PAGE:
A rough estimate, based on a 142cm x 76cm table, would look like this: 76cm (table width) + 90cm (extended rods) = 166cm total width. Then add a clear metre on either side to give players room to use the rods, so that's 366cm of room width needed. In terms of length, you'll need at least 50cm at either end to walk around the table and access ball retrieval. So 142cm + 50cm + 50cm = 242cm room length needed.
Other Things To Consider
Now that you know what size table you can fit in your space, there are lots of other aspects to consider including build material, stability, player formation and more.
And, of course, your budget.
Football tables take a lot of abuse. Boisterous players can make the table move around or wobble. For this reason you need to look at a table that has strong legs with a wide spread, and a low centre of gravity.
Tables with hollow legs can be weaker. Solid wood legs are fine for home and casual use, but for tournament tables or those installed in public areas, you would be better off with metal legs.
Some tables have folding legs - a great feature if you want to reclaim space when the table is not in use. Folding football tables can be just as strong as fixed-leg models, but you should check. A folding table should have a good locking system to stop the legs moving.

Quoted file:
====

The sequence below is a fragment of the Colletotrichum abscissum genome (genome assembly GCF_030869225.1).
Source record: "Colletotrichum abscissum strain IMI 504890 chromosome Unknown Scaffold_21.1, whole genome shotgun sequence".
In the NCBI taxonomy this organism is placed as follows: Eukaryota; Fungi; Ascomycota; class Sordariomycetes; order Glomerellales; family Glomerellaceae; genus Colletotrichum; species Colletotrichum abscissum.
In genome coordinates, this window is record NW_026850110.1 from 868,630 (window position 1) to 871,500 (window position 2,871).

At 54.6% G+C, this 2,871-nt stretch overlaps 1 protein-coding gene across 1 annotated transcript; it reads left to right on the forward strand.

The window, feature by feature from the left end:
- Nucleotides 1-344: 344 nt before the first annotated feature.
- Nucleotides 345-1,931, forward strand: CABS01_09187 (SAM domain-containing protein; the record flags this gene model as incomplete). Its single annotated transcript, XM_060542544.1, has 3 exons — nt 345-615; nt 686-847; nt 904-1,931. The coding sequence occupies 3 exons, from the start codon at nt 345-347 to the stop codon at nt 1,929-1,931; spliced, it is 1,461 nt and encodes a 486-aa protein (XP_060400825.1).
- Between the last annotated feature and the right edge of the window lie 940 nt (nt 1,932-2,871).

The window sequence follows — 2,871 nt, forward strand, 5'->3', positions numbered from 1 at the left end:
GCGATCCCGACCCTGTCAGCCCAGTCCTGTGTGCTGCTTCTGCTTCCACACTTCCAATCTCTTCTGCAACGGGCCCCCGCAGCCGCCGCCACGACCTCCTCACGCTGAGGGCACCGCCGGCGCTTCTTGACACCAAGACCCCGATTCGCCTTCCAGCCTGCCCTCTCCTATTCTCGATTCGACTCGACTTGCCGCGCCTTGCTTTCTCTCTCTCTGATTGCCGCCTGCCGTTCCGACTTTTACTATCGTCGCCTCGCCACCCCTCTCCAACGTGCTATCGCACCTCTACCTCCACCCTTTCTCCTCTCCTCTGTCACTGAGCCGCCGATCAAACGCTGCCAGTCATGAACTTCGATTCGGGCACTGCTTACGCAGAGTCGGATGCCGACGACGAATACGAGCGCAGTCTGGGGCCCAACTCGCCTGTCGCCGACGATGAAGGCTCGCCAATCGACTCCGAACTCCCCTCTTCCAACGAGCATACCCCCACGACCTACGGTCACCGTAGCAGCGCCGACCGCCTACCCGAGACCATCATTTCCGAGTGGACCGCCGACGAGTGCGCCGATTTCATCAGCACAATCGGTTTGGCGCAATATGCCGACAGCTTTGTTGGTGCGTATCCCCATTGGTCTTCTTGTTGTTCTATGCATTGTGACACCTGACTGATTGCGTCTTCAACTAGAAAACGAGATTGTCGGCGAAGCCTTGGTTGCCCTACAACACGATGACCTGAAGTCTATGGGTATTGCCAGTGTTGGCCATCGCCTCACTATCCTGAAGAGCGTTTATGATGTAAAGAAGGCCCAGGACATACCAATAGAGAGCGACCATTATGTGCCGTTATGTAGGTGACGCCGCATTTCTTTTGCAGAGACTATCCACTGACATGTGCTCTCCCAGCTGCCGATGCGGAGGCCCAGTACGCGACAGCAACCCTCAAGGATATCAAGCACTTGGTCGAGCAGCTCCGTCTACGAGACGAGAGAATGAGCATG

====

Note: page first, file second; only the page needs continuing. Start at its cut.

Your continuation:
The leg lock on a Free Kick folding football table (From £119) [ view in store ]
Rods & Players
Football table rods come in two types - solid or telescopic. Solid rods are a single tube of metal. This means that they protrude through the table on the other side. Benefits of solid rods include a better feel for the game, but drawbacks include the safey considerations (the rod ends can coincide with the eye level of younger children).
Telescopic rods are made in two parts - a thin inner rod, and a larger outer tube. The outer tube slides over the inner rod, so that instead of poking out of the table, they retract into themselves, leaving only the handles protruding. It's a safer, neater way of doing the job.
Telescopic (left) and solid (right) football table player rods
Rod diameter (or thickness) is also important. Smaller tables, designed for casual play or for children, might have smaller diameter rods. High-spec tournament or commercial tables have thicker rods, which are more durable and provide more consistent feedback.
The player figures are usually made in a tough plastic, or even metal on some high-end tables. They should be solid, not hollow, for durability. And you should consider the foot shape - wedge or square-shaped feet tend to be used most commonly.